Alleged rape at a private school shows how weak oversight endangers vulnerable kids

A 2011 lawsuit alleges that local police failed to adequately investigate rape claim made by student at a Lake Wales school for troubled students

Shortly after 8:30 p.m. on March 3, 2011, 16-year-old Susan Jackson returned to the Vanguard School in Lake Wales after a trip to Starbucks with a classmate. The girls’ dorm monitor, Kami Land, had driven them in her car to the coffee shop and then dropped them off near Boyd Hall, their dorm at the center of campus.

They were supposed to be in bed soon. Curfew at the private Florida boarding school for kids with learning disabilities was 10 p.m.

Instead of heading to her room, however, Susan walked away from the main cluster of buildings and toward the gym, the athletic field, and the woods that ringed a lake on the south end of campus, just 54 miles southwest of Orlando. During the day, students played tennis, soccer, golf and paintball on the grounds or canoed on the pristine water. At night, however, the campus’ remote areas became popular spots for students looking to hook up or do drugs.

Therefore, they were off-limits to Susan unless a staff member accompanied her. Already, in January, she had been hospitalized after smoking marijuana laced with methamphetamine that she and a friend had bought off-campus. Following that incident, the school had promised Susan’s parents it would monitor her more closely – and even imposed a strict 9:30 p.m. curfew. Her mother demanded constant adult supervision of her daughter. “Susan is a follower and will not make the correct choice on her own,” she warned.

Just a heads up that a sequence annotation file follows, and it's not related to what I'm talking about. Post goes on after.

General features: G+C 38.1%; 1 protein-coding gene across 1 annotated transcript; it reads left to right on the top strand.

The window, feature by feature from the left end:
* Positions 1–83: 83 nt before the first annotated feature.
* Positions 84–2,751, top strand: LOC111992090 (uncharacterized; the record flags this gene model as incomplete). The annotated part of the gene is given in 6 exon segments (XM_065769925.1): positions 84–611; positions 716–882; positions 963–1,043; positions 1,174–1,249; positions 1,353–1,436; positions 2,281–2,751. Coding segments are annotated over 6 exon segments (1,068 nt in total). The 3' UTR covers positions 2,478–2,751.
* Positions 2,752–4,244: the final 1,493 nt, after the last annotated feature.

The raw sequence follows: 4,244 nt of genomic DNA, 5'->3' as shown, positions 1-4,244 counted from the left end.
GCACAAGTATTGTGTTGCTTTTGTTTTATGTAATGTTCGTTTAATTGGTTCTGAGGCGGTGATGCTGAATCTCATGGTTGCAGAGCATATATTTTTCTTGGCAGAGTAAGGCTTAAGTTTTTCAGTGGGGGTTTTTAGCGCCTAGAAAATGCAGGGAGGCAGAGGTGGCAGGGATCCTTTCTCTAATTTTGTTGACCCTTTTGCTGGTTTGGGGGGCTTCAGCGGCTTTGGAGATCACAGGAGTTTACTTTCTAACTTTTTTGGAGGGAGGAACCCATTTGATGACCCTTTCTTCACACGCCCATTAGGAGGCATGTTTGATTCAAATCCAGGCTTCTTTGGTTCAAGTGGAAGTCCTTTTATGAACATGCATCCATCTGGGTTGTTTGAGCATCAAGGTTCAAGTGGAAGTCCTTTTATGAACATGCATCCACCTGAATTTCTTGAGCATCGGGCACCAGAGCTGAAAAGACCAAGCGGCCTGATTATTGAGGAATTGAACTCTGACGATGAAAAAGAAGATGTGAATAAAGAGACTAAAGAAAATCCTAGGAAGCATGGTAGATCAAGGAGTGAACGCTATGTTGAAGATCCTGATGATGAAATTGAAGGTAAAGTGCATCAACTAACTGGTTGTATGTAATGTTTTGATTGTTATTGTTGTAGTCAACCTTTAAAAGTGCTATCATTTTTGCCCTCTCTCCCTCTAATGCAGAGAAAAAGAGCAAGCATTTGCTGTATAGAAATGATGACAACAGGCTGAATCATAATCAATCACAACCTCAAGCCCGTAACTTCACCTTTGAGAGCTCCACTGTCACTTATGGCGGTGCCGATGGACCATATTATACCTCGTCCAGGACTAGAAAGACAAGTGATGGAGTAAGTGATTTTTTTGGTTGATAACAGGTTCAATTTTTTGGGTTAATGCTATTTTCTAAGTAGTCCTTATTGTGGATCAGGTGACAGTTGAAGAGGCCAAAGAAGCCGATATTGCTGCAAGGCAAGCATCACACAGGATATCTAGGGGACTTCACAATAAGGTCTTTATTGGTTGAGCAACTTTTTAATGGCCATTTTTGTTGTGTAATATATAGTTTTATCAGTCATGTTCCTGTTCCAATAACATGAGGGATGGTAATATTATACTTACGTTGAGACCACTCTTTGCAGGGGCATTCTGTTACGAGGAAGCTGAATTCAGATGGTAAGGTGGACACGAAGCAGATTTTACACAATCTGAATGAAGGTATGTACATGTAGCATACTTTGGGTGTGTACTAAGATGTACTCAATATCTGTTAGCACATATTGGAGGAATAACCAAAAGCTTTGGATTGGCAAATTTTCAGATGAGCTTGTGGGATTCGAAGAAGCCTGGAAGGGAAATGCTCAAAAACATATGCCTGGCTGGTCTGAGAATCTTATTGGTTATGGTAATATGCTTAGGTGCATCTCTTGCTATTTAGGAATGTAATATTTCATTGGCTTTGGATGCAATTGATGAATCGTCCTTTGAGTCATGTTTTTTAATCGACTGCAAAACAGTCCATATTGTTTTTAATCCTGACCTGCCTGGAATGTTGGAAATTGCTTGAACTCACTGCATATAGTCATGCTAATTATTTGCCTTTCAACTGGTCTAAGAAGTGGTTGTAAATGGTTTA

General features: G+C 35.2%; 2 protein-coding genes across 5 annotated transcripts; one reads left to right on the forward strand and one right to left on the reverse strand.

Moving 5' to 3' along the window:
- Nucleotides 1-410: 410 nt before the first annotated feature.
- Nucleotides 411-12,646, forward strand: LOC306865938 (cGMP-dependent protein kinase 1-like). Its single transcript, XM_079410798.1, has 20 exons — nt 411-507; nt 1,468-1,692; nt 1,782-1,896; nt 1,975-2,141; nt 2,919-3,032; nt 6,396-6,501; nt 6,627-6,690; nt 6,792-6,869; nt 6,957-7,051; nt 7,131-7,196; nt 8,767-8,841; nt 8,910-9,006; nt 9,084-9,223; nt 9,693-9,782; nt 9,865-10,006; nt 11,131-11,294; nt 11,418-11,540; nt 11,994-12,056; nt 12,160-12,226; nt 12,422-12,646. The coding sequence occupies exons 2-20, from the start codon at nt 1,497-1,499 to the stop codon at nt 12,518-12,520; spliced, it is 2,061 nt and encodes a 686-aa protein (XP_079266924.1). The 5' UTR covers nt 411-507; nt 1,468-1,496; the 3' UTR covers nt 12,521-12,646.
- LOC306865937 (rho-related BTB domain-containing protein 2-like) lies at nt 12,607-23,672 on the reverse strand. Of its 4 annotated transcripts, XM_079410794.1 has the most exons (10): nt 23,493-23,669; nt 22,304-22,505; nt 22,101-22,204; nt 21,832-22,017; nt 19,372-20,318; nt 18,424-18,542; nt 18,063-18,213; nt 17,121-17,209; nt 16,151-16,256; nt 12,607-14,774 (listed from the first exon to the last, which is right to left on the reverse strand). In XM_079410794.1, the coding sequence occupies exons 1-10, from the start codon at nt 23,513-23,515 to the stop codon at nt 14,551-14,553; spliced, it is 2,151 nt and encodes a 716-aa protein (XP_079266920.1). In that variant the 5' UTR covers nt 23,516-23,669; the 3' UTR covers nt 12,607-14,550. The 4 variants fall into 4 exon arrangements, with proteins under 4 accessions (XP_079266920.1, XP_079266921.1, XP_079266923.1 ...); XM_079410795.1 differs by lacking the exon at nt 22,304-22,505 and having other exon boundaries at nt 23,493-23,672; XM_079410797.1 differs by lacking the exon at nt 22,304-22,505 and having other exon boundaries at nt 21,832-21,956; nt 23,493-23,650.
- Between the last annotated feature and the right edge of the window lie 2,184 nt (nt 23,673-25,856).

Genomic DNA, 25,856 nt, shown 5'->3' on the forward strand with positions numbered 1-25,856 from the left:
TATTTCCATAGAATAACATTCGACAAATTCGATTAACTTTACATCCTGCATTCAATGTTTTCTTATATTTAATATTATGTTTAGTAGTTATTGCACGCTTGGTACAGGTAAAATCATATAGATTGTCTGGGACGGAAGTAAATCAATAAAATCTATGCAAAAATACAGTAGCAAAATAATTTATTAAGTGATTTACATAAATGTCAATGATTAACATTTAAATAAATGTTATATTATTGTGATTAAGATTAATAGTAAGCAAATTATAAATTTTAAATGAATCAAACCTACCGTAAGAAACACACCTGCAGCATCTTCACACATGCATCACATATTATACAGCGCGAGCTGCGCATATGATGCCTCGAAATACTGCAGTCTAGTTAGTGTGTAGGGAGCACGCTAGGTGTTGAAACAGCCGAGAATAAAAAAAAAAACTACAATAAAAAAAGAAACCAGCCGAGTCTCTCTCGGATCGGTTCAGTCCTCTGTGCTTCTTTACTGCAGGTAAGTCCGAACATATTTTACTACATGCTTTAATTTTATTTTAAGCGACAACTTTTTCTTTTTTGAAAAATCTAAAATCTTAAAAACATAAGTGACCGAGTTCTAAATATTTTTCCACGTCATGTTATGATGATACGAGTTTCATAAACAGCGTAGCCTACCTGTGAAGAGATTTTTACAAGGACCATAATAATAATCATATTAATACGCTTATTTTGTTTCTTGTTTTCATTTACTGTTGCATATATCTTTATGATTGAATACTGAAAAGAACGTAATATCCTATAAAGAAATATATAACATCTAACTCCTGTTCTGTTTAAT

When Susan failed to return by her curfew, a security guard went looking for her. He eventually found her – distraught, frightened and disoriented – behind the school’s greenhouse near the woods and took her back to the dorm.

“She was upset and very scared,” recalled Ellen, a student who lived across the hall from Susan. “Her hair was messed up. She had mascara on her face, and it was obvious that she had been crying.

“I asked her, I said, ‘Are you OK?’ And she said, ‘I was raped.’”

The details emerged gradually that night and the next day: Two male students had tricked Susan into walking with them into the woods on school grounds, the 16-year-old reported. Then they forced her to her knees and made her give one of them oral sex.

Nobody working at the school – or in local law enforcement or at the state Department of Children and Families (DCF) – adequately followed up on claims by Susan. (We are withholding the real names of all juveniles in this story.) For instance, Detective Mary Jerome of the Lake Wales Police Department allowed the school’s president to help in questioning the suspects, which is not common practice, and cops closed the case the same day the rape was reported without obtaining any evidence supporting the suspects’ alibis.

Perhaps just as alarming is a review of a 21-page list of 911 calls from the Vanguard School to the county’s emergency call center between November 2010 and September 2014, plus a list of the far fewer service calls and even fewer arrests by Lake Wales cops. They indicate dozens of phoned-in emergencies, including assault cases and other violent disturbances – and even some attempted suicides.

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